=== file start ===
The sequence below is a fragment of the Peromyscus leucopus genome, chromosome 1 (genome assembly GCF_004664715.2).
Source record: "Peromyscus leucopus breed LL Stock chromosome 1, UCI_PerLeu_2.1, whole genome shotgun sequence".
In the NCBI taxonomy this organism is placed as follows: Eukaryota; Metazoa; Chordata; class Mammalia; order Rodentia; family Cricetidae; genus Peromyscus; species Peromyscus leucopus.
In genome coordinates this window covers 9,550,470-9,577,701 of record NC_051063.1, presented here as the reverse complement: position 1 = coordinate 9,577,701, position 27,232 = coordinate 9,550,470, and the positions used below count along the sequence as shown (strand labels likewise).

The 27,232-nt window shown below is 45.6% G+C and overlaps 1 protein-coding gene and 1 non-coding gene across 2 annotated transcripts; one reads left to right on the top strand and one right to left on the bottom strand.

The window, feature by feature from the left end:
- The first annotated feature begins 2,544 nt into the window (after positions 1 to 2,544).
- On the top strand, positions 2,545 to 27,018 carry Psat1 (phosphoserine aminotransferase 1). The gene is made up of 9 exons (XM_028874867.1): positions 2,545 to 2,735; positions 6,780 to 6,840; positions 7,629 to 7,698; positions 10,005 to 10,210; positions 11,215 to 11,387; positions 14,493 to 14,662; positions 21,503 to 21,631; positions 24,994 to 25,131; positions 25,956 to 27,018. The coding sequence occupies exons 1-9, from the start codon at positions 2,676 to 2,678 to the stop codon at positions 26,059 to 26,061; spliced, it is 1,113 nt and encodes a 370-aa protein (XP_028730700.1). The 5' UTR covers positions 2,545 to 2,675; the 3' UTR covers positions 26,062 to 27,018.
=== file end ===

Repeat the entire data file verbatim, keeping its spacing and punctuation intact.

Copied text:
The sequence below is a fragment of the Peromyscus leucopus genome, chromosome 1 (genome assembly GCF_004664715.2).
Source record: "Peromyscus leucopus breed LL Stock chromosome 1, UCI_PerLeu_2.1, whole genome shotgun sequence".
In the NCBI taxonomy this organism is placed as follows: Eukaryota; Metazoa; Chordata; class Mammalia; order Rodentia; family Cricetidae; genus Peromyscus; species Peromyscus leucopus.
In genome coordinates this window covers 9,550,470-9,577,701 of record NC_051063.1, presented here as the reverse complement: position 1 = coordinate 9,577,701, position 27,232 = coordinate 9,550,470, and the positions used below count along the sequence as shown (strand labels likewise).

The 27,232-nt window shown below is 45.6% G+C and overlaps 1 protein-coding gene and 1 non-coding gene across 2 annotated transcripts; one reads left to right on the top strand and one right to left on the bottom strand.

The window, feature by feature from the left end:
- The first annotated feature begins 2,544 nt into the window (after positions 1 to 2,544).
- On the top strand, positions 2,545 to 27,018 carry Psat1 (phosphoserine aminotransferase 1). The gene is made up of 9 exons (XM_028874867.1): positions 2,545 to 2,735; positions 6,780 to 6,840; positions 7,629 to 7,698; positions 10,005 to 10,210; positions 11,215 to 11,387; positions 14,493 to 14,662; positions 21,503 to 21,631; positions 24,994 to 25,131; positions 25,956 to 27,018. The coding sequence occupies exons 1-9, from the start codon at positions 2,676 to 2,678 to the stop codon at positions 26,059 to 26,061; spliced, it is 1,113 nt and encodes a 370-aa protein (XP_028730700.1). The 5' UTR covers positions 2,545 to 2,675; the 3' UTR covers positions 26,062 to 27,018.